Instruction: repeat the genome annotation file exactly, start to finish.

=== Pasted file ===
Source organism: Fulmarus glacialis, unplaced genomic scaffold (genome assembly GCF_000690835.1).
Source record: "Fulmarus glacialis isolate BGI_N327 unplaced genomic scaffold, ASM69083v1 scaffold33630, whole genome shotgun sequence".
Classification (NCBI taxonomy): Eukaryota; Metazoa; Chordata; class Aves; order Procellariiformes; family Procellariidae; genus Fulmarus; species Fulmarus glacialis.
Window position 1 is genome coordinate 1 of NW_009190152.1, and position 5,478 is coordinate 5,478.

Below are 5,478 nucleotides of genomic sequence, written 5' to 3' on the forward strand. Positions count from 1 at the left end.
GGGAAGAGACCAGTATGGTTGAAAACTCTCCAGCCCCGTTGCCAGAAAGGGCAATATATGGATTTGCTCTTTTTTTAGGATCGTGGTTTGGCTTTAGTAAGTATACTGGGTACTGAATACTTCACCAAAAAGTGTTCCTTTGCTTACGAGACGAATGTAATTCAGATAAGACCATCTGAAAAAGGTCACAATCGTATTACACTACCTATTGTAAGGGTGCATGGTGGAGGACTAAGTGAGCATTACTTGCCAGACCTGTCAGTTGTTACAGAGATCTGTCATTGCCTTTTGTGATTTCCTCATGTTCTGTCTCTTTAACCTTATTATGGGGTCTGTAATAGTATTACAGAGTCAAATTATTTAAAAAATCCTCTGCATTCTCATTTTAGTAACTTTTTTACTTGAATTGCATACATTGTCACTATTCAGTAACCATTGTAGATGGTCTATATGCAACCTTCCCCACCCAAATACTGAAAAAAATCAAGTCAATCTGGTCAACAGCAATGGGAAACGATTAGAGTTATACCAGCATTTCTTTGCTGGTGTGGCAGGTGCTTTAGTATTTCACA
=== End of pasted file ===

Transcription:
Source organism: Fulmarus glacialis, unplaced genomic scaffold (genome assembly GCF_000690835.1).
Source record: "Fulmarus glacialis isolate BGI_N327 unplaced genomic scaffold, ASM69083v1 scaffold33630, whole genome shotgun sequence".
Classification (NCBI taxonomy): Eukaryota; Metazoa; Chordata; class Aves; order Procellariiformes; family Procellariidae; genus Fulmarus; species Fulmarus glacialis.
Window position 1 is genome coordinate 1 of NW_009190152.1, and position 5,478 is coordinate 5,478.

Below are 5,478 nucleotides of genomic sequence, written 5' to 3' on the forward strand. Positions count from 1 at the left end.
GGGAAGAGACCAGTATGGTTGAAAACTCTCCAGCCCCGTTGCCAGAAAGGGCAATATATGGATTTGCTCTTTTTTTAGGATCGTGGTTTGGCTTTAGTAAGTATACTGGGTACTGAATACTTCACCAAAAAGTGTTCCTTTGCTTACGAGACGAATGTAATTCAGATAAGACCATCTGAAAAAGGTCACAATCGTATTACACTACCTATTGTAAGGGTGCATGGTGGAGGACTAAGTGAGCATTACTTGCCAGACCTGTCAGTTGTTACAGAGATCTGTCATTGCCTTTTGTGATTTCCTCATGTTCTGTCTCTTTAACCTTATTATGGGGTCTGTAATAGTATTACAGAGTCAAATTATTTAAAAAATCCTCTGCATTCTCATTTTAGTAACTTTTTTACTTGAATTGCATACATTGTCACTATTCAGTAACCATTGTAGATGGTCTATATGCAACCTTCCCCACCCAAATACTGAAAAAAATCAAGTCAATCTGGTCAACAGCAATGGGAAACGATTAGAGTTATACCAGCATTTCTTTGCTGGTGTGGCAGGTGCTTTAGTATTTCACA